“Why don’t you go and empty your bladder,” said the nice ultrasound tech at my anatomy scan yesterday. “I’ll take a few more pictures and then the doctor will pop in for a look.”
“Does the doctor usually come in to see the scans?” I asked.
“Oh yes, most of the time,” insisted the tech.
Well, maybe that line works on first time mothers, but I have had an anatomy scan before (admittedly not at that same location) and I know it is NOT AT ALL normal for the radiologist to come in and consult during the scan.
Nor is it normal to have the radiologist and the tech stare at the same part of your baby over and over again with identical puzzled/furrowed brows.
Nor is it normal to have the radiologist ask the tech “Is it right or left you were looking at?”
At this point, you can picture me quietly freaking the FUCK OUT while trying not to move while they scanned and scanned and scanned. I knew it wasn’t the brain because I could see the part of the baby they were focused on. I thought heart or lungs.
I was wrong.
I forgot that we are supposed to have two kidneys.
My baby apparently only has one.
On a scale of “one to panic”, this is a “hiccup in pregnancy” as the radiologist put it. It is not brain or heart or spine. Provided the existing kidney functions as it should, there is no reason to think this will affect this baby in any real way except possibly make him/her more likely to develop hypertension. It also gives us an ironclad reason to forbid contact sports (no hockey, no football, no rugby- I am not at all heartbroken by this).
I am ok, mostly because labmonkey crunched all the data for me yesterday afternoon and told me that there were red flags they should have seen in the ultrasound if the existing kidney was not developing properly (even though they don’t come fully online until after birth, they are busy during the pregnancy processing amniotic fluid). I spoke to my midwife again this morning and she went over the report in detail. With the exception of the likely absent kidney, everything else looked perfect. So it is probable the existing kidney will work just fine, and there is no evidence that the baby has developed abnormally anywhere else on that same side (which was also a possibility).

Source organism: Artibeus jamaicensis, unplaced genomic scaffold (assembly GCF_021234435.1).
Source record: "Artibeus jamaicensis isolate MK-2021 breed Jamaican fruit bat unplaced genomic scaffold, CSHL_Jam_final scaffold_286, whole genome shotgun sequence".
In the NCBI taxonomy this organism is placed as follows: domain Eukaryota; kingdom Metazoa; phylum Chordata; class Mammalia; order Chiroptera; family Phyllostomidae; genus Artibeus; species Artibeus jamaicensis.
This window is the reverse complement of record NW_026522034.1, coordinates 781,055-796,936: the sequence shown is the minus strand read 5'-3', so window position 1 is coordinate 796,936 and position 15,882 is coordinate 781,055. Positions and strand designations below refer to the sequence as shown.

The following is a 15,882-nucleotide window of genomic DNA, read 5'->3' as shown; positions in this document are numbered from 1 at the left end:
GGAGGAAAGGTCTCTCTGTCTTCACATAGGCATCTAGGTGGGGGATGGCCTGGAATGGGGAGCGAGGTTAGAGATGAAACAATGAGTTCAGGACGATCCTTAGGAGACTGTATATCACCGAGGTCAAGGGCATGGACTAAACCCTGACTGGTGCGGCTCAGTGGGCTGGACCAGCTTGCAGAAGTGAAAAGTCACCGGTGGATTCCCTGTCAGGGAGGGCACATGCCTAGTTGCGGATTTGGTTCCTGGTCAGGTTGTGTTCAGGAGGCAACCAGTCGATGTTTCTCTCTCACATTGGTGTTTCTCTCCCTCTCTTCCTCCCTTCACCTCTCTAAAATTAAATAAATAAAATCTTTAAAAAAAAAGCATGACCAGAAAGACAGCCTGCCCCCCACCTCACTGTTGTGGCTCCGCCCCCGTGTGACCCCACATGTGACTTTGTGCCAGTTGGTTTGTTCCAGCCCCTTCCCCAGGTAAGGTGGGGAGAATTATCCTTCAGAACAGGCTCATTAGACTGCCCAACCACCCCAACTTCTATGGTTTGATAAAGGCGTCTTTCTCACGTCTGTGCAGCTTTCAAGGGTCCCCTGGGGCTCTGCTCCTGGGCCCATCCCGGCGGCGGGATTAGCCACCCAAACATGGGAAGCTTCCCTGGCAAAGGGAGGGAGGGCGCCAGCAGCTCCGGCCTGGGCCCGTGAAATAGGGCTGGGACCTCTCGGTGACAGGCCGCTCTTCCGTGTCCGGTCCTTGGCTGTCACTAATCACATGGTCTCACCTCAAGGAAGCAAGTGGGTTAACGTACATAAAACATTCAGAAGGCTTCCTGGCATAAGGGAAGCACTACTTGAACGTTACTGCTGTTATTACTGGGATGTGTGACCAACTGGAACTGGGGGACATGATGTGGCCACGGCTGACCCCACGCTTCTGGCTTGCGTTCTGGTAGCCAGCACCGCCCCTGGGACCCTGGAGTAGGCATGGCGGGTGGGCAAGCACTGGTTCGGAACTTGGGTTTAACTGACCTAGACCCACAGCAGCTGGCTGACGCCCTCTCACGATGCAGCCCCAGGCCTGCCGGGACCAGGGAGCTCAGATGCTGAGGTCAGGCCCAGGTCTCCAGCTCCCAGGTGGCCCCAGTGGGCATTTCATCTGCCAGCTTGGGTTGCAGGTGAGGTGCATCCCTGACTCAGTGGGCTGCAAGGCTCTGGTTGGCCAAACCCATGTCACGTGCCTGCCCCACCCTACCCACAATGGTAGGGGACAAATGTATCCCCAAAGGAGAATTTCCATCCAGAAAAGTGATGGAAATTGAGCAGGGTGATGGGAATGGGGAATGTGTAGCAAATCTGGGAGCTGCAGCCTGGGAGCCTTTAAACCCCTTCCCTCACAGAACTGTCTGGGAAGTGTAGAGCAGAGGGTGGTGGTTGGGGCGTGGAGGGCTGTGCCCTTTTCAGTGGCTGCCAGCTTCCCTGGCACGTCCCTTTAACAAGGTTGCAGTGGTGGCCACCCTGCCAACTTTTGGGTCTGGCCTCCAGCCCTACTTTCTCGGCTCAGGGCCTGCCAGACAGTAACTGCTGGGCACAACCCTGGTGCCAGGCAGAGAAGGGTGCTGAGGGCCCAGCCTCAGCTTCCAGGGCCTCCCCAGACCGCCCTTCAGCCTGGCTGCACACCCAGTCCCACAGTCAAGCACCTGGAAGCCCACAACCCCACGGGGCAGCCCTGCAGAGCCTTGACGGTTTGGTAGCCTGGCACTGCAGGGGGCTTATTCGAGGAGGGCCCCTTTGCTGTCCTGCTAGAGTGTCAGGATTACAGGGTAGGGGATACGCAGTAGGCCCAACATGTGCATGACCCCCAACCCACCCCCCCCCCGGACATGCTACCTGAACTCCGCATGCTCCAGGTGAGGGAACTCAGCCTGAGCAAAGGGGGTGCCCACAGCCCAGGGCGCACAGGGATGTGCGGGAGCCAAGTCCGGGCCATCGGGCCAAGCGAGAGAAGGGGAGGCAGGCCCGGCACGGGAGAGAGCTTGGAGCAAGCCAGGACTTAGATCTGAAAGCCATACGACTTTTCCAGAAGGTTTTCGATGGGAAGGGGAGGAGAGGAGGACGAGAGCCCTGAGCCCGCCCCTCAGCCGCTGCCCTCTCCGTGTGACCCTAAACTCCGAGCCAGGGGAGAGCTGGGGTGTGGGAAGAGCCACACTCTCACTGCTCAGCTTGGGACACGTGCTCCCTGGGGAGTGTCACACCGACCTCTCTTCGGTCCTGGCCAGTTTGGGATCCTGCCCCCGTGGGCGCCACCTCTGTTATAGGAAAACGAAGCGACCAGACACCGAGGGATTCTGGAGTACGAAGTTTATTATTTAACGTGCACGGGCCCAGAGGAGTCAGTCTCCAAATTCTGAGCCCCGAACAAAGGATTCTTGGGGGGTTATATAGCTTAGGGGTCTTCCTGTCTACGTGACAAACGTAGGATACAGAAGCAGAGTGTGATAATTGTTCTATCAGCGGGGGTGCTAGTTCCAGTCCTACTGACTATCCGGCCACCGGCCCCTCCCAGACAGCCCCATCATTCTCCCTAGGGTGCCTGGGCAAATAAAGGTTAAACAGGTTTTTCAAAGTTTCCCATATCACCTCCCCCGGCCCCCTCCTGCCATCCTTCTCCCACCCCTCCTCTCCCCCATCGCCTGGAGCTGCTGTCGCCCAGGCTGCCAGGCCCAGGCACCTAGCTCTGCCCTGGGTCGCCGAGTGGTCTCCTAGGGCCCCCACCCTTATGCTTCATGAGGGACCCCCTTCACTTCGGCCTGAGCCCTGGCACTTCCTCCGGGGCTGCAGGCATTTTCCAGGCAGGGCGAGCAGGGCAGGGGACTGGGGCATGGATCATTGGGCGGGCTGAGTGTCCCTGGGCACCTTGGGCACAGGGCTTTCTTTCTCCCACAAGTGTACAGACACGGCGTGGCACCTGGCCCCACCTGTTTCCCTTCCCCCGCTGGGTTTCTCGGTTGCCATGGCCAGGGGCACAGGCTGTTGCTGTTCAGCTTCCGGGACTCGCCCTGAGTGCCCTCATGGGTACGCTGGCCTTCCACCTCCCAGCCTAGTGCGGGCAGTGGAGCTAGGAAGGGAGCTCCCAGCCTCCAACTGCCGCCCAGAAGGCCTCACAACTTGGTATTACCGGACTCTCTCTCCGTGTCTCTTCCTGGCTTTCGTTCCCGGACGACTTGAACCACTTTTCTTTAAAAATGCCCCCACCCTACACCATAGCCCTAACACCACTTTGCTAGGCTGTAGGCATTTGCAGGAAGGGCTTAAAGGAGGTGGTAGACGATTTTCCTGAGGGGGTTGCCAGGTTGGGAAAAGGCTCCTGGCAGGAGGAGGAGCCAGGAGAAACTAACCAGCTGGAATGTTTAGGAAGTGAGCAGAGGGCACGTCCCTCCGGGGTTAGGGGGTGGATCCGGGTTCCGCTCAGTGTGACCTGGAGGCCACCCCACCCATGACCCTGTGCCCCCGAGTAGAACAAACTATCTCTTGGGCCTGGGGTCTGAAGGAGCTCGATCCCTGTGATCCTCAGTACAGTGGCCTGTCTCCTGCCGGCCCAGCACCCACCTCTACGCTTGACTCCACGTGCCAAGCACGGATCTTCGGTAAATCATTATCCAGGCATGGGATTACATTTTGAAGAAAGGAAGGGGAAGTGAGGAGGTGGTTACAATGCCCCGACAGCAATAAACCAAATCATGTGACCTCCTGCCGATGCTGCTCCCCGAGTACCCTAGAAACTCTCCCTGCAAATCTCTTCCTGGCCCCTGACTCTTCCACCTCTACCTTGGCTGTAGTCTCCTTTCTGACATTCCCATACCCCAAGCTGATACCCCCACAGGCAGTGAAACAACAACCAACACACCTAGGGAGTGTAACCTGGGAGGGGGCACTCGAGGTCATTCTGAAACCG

Next steps are to meet with a genetics counsellor to discuss potential outcomes and a follow up ultrasound in three weeks’ time to check again and see if they can see anything else. My midwife is also arranging a consult during pregnancy with a pediatric kidney specialist so we can line up the baby’s care for after birth and make sure we have everything streamlined. At some point we will bring E’s paediatrician into the mix as she will be coordinating the testing once I leave the midwives. One big advantage to living in a big city in Canada- I have world-class medical care a short hop away by transit and I don’t have to pay for it out of my own pocket.
Right now there is no sense I have to transfer out of my midwives’ care or plan for a c-section. I will need to give birth in a hospital, but I think I had just about decided against the birth centre on my own anyway, so that is no big loss.
I am angry that, once again, nothing in my life to do with babies is simple. But I have also been quietly fretting about the anatomy scan for weeks now. I had a gut feeling something was wrong. And I have had too many friends who have been told at that scan that their baby was going to die to feel anything but relief that if there is something wrong with this baby, it is something that could ultimately be entirely inconsequential.
I hate that I am on a scale of “things aren’t perfect but they could be worse”. I would like to just have a perfect report. I would like to be one of those oblivious pregnant women who treats the anatomy scan as a way to learn the sex and whose biggest concern is whether to reveal with blue or pink icing in the centre of the cake or hide balloons in a big box.
But that’s not me. And that’s not my life or my experience of pregnancy.
And today, despite all the upheaval and emotion of the last twenty-four hours, I am still pregnant and there is no real reason to think we can’t bring home a healthy baby in June.
I am going to hold on to that.